What does that mean for Boeing’s goal to generate $50 billion annually in aftermarket revenues?  Let’s just say that we have a big adjustment to make. It’s still a big opportunity on the government side, which is more than half of the services business for us.

Boeing has faced major challenges across the company—the MAX in commercial, the KC-46 tanker in defense and Commercial Crew in space. Are you detecting a systemic problem, or are these individual and coincidental problems?  I think they’re unique to themselves, with one exception. It is not a surprise to anybody that the supply chain, production ramp-up and growth of the industry over the last 5-6 years has brought all kinds of stresses. You’ve been writing about it for quite some time. All the production lines and pretty much everything else had been stressed to move faster than they would otherwise be able to. And I think that takes a toll. I’m not saying that’s the identical situation for each of these programs you’re calling out, but that’s the environment we’ve had for quite some time. Otherwise, these are unique problems.

At the end of the day, we didn’t get done what we said we would, and we suffer in reputation, brand and confidence. So my Job 1 is to get back onto a stable platform in each of these cases. They can be made whole, and we’ll be proud of them. But we’re going to do it at a very slow, disciplined pace, and our confidence will come back with that.

The MAX grounding and COVID-19 have forced you to make some pretty brutal production cuts. What steps are you taking to make sure your key suppliers survive? Are you easing up on Partnering for Success?  Yes. I think Partnering for Success may have gotten misinterpreted over the course of the years. I’m going to pledge transparency and support to our supply chain. [When the COVID crisis hit] and the credit markets practically shut down, we lobbied the [Trump] administration as hard as we could for support to the industry. We asked for big numbers, and they responded beautifully with the CARES Act. I’ve been surprised at how few have actually reached out to use it.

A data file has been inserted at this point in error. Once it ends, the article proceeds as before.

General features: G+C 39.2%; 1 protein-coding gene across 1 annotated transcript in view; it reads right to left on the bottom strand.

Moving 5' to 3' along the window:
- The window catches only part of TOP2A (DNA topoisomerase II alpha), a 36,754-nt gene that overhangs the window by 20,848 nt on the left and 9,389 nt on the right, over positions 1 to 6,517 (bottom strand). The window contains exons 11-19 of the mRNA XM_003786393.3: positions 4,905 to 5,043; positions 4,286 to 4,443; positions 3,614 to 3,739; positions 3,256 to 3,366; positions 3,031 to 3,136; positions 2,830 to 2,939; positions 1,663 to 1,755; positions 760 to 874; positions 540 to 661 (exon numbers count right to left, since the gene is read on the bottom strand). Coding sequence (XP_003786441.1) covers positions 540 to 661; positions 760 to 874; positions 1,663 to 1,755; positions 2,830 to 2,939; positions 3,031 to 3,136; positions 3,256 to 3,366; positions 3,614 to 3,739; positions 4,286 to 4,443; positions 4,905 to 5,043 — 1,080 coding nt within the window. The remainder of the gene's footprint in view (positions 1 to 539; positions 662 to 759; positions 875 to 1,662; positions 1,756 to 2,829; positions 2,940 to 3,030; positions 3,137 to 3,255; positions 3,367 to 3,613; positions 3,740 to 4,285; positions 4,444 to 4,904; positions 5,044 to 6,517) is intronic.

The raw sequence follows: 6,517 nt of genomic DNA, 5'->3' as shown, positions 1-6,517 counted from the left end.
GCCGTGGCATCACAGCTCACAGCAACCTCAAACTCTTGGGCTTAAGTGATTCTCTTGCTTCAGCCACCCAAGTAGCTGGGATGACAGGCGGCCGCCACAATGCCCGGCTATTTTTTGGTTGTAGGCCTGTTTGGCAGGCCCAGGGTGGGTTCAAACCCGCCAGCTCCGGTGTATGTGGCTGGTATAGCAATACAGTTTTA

With respect to the rates, we’re pledging pure transparency. I want them to know everything I know every day. We have tried to keep our suppliers ahead of us with respect to rate to protect our stability when we do begin to recover. We have definitely built that buffer into our system.

Boeing recently raised $25 billion from the capital markets. Do you anticipate having to raise any more money or take government aid in the coming year, or are you set?  I certainly hope not. Our intention was to get us to the other side, not just through a year. That was a three-year deal for us. In the meantime, I would argue that the more troublesome problem in our industry was supply constraints and the instability of the supply chain. Without a virus, I don’t think that was going to get fixed anytime soon. With a virus, you have an opportunity to reengineer lines and reengineer the supply chain and get ahead of the curve. I think both players [Boeing and Airbus] are starting to use the word “stability” more often. You can’t get to the next level unless you’re jumping off a stable platform.

source: AviationWeek